Proustite, Gypsum
Miniature, 4.4 x 3.7 x 2.8 cm
Platosa Mine, Bermejillo, Durango, Mexico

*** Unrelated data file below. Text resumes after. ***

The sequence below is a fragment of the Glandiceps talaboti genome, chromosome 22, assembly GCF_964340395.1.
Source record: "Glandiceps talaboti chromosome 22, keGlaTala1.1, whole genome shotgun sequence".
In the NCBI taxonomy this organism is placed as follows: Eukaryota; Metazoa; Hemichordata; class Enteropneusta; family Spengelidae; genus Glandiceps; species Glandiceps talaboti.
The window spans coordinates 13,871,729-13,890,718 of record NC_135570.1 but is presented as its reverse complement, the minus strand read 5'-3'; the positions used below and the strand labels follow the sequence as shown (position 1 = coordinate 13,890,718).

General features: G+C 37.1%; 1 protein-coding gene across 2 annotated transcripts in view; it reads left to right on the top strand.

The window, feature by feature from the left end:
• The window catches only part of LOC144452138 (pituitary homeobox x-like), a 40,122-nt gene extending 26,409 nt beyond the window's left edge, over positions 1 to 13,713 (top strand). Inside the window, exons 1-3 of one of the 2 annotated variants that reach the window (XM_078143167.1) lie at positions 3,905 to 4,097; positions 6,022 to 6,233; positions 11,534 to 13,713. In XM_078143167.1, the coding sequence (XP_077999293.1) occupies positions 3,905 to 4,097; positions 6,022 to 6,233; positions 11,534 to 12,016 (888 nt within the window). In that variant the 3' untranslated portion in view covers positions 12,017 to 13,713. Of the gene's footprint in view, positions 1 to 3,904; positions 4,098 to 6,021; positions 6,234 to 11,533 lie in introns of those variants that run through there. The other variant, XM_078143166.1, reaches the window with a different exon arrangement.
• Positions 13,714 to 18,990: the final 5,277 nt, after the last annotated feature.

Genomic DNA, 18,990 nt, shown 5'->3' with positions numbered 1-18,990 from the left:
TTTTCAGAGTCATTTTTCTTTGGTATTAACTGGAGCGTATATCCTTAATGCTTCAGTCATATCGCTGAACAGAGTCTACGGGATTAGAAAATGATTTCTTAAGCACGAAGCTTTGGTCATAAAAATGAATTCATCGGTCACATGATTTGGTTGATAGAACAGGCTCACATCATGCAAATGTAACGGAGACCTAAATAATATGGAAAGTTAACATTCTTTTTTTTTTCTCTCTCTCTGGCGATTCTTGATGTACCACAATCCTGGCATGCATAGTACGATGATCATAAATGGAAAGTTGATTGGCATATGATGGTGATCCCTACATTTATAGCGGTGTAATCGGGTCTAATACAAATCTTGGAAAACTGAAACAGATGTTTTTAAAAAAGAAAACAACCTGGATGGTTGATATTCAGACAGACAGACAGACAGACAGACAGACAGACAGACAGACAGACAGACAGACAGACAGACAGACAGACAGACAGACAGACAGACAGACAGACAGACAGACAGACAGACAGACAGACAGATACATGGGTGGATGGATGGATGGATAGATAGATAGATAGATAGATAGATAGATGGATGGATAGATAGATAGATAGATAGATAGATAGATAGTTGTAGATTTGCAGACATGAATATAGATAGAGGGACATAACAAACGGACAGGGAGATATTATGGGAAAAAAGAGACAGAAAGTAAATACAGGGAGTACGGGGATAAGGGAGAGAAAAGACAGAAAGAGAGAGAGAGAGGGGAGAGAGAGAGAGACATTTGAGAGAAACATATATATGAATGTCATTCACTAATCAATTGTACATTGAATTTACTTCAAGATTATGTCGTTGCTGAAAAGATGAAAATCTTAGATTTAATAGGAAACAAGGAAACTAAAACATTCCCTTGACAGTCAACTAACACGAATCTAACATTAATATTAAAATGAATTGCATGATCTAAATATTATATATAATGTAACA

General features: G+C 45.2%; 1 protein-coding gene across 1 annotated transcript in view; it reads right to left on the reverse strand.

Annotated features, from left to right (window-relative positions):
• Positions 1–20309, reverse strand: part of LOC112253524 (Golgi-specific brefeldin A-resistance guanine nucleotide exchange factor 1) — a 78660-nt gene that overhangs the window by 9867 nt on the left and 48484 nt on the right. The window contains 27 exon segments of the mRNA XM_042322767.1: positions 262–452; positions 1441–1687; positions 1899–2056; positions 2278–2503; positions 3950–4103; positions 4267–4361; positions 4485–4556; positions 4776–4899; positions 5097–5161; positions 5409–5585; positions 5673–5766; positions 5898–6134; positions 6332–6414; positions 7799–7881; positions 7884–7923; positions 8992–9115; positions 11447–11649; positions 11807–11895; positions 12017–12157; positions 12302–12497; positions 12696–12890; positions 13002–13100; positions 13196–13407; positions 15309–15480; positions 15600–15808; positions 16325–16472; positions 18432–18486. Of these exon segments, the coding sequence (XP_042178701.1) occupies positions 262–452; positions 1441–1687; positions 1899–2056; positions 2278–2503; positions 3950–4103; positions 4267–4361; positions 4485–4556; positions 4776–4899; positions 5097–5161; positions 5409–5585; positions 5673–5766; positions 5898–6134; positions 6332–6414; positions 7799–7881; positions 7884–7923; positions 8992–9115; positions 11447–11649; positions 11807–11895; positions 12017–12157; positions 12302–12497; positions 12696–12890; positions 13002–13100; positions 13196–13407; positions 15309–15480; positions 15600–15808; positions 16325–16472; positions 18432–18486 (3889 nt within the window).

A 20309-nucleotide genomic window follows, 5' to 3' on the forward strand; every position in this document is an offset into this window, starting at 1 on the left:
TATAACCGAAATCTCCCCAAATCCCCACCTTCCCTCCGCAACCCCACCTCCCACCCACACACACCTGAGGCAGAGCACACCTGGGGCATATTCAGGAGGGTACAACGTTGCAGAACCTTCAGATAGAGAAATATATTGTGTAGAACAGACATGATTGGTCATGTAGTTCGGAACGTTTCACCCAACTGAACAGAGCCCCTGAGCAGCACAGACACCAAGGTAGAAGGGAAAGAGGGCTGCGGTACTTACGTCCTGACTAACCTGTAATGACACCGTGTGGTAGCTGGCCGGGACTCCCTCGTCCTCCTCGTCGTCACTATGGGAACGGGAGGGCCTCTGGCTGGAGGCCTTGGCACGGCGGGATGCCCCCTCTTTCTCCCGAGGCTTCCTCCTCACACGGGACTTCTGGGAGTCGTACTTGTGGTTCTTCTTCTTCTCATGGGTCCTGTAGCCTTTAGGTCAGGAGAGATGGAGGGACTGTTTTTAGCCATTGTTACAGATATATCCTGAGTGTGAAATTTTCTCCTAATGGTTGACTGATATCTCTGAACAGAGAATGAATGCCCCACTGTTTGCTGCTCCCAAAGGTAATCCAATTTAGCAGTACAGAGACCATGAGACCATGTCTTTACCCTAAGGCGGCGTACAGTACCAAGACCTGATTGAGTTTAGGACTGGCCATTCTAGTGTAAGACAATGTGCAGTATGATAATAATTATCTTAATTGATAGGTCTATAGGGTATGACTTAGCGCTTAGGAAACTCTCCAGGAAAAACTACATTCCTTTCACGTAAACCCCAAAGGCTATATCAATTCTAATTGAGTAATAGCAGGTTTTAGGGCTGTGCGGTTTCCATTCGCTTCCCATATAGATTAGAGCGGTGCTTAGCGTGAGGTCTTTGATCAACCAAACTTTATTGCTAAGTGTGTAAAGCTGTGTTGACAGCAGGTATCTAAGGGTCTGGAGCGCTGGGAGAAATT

From a small pocket collected in 2004, this is an unusual specimen in several regards. Firstly, it is just a very rich proustite for a Mexican locale (though other silver minerals are common enough for Mexico, proustite surely is not). Secondly, it is the only one I have personally seen on selenite, both including it and growing upon a smothered selenite crystal or mass. All in all, a most unusual specimen, that happens also to be red and sparkly, and quite gemmy, when backlit. This is a unique piece in my experience.The following information is from Peter Megaw:Gentlemen: I do indeed know this property, being (modesty aside) credited with its discovery. It is perhaps more accurate to say that there are 2 pieces to Platosa. The historic mine, where oxidized mineralization daylighted, produced quantities of gypsum/selenite crystals, many with distinctive black phantoms and/or encrustrations of hydrozincite (and rare but lovely examples studded with blue rice-grain smithsonites). Mike New brought out most of these and I got there when the property owner asked Mike if he knew anyone who might be interested in exploring for more of the high-grade silver-lead-zinc ore his father used to mine. Our exploration was very successful and we found the unoxidized, faulted continuation of the orebodies worked in the historic mine with stellar silver-lead-zinc grades. The "new" mine was put into production in 2005 and by mid-2006 we had reached the #5 Manto where silver grades reached 2.5%! It was there that small pods of proustite were found...both as free-standing crystals and frozen in water-clear gypsum. Most of the larger crystals came from the gypsum zone and the gypsum was leached off. The #5 Manto is now exhausted, except for some corners, and only trace amounts of proustite have been found in the other bodies. The ore contains significant amounts of exceedingly fine-grained native silver in massive acanthite, but I have never seen anything I would call a native silver specimen from here. Perhaps someone is cooking them?Overall, outside of the 5 Manto, Platosa is remarkable for its lack of significant voids in the ore proper...especially in comparison to its cousins like Santa Eulalia, Naica, San Martin, etc. There aren't really any decent pockets with calcite or fluorite, let along sulfides bigger than a few mm. This can/will probably change, I can perhaps tell you more after my upcoming visit.However, there are caverns lined with large (2 m) gypsum crystals here and there in the mine...they are a real pain since they are full of water and can flood the mine in minutes. Still working on getting some of these out...unlike Naica, they are heavily included so they are not all that attractive.